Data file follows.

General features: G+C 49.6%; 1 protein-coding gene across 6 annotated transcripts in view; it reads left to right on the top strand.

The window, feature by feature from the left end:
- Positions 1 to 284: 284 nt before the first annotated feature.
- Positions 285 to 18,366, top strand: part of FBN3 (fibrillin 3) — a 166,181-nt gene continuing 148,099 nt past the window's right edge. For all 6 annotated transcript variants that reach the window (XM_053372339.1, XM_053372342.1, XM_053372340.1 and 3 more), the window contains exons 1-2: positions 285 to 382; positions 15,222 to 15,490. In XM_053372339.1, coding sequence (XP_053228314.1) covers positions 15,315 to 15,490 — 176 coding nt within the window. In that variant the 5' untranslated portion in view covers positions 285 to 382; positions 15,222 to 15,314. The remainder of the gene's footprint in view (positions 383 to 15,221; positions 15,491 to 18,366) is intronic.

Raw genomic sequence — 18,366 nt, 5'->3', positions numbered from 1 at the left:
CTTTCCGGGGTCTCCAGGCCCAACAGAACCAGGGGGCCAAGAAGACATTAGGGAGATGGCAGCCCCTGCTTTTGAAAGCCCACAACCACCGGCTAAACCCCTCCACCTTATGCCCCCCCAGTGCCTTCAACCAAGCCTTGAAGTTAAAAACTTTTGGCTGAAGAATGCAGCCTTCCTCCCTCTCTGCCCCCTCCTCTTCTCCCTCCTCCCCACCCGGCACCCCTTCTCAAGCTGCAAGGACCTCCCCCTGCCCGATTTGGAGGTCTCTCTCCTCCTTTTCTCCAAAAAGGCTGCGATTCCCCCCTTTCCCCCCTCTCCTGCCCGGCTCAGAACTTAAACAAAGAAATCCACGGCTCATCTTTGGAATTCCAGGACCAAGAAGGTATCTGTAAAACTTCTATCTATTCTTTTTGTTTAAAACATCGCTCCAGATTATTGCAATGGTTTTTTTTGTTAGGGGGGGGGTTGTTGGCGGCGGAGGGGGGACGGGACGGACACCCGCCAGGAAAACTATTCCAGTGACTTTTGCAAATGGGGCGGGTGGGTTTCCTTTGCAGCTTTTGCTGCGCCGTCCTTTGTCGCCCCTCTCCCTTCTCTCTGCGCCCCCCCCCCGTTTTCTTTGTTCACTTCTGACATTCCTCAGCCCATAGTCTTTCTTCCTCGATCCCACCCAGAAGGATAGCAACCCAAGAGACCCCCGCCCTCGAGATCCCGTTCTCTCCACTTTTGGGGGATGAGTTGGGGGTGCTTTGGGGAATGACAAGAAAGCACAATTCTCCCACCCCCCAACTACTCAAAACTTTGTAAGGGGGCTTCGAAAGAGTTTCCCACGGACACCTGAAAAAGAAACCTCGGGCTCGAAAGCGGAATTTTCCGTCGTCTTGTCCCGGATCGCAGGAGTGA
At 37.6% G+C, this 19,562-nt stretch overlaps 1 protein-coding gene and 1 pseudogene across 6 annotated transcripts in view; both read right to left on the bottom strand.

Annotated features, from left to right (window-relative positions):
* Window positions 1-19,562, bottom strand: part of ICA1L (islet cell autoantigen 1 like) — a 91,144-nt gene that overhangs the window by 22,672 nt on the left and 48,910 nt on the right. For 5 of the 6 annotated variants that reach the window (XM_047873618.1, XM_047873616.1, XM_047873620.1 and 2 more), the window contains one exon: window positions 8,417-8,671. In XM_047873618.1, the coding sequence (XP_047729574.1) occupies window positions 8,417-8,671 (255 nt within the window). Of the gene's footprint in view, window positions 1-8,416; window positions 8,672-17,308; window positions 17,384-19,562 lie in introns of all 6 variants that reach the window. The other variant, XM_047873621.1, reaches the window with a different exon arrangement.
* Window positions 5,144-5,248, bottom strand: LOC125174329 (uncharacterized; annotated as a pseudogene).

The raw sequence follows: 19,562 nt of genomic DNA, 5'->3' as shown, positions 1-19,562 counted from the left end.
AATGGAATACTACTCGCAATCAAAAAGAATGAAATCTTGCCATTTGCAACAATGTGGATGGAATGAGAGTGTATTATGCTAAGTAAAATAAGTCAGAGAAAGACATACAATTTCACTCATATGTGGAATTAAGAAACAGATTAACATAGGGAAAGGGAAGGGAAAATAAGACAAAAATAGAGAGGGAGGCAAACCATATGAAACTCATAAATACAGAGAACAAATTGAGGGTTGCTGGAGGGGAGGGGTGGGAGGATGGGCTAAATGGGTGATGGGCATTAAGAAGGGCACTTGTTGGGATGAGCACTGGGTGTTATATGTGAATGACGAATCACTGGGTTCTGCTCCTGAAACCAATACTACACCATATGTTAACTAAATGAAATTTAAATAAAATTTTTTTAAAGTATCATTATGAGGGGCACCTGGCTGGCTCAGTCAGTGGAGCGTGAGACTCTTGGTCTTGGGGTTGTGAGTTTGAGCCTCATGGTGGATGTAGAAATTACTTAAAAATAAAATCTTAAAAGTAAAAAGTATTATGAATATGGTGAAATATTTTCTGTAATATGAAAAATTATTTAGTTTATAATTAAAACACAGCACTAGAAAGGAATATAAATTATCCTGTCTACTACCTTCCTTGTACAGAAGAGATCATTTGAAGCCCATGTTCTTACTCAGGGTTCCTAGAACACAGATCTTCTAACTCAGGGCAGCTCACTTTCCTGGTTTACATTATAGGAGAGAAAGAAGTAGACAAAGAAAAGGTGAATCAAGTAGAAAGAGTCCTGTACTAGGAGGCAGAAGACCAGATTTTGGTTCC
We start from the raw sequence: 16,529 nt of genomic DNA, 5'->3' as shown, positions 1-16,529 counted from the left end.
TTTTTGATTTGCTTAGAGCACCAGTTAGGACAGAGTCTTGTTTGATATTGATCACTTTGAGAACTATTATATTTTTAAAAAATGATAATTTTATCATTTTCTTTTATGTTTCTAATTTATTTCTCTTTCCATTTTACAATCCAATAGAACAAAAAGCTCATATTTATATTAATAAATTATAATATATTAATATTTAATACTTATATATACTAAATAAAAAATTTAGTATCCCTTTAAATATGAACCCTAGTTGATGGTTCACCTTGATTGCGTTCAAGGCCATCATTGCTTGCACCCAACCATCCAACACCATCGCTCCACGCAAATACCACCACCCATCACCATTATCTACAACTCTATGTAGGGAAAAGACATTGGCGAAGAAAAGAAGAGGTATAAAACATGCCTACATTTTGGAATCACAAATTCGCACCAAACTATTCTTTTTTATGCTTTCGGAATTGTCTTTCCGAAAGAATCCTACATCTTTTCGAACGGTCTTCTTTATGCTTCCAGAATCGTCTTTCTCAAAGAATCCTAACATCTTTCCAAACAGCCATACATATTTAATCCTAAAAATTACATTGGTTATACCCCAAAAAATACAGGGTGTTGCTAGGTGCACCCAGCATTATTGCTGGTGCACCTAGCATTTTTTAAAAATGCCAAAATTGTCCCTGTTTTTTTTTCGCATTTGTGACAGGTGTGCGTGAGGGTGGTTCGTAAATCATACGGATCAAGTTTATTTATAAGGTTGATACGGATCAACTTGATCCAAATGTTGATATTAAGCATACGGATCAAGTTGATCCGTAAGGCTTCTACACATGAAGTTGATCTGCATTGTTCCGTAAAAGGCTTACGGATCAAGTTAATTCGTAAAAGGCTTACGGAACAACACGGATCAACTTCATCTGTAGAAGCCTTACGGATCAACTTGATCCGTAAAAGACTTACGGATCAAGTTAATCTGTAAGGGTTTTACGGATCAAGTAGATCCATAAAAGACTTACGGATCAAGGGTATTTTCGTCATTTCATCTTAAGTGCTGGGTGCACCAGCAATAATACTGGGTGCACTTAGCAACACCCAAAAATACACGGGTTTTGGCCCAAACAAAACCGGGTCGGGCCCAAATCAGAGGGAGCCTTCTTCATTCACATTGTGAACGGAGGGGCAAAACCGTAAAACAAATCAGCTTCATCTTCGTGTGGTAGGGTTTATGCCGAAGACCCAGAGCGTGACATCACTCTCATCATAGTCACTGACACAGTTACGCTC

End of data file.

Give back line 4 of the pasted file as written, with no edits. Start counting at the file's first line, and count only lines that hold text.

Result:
- Positions 285 to 18,366, top strand: part of FBN3 (fibrillin 3) — a 166,181-nt gene continuing 148,099 nt past the window's right edge. For all 6 annotated transcript variants that reach the window (XM_053372339.1, XM_053372342.1, XM_053372340.1 and 3 more), the window contains exons 1-2: positions 285 to 382; positions 15,222 to 15,490. In XM_053372339.1, coding sequence (XP_053228314.1) covers positions 15,315 to 15,490 — 176 coding nt within the window. In that variant the 5' untranslated portion in view covers positions 285 to 382; positions 15,222 to 15,314. The remainder of the gene's footprint in view (positions 383 to 15,221; positions 15,491 to 18,366) is intronic.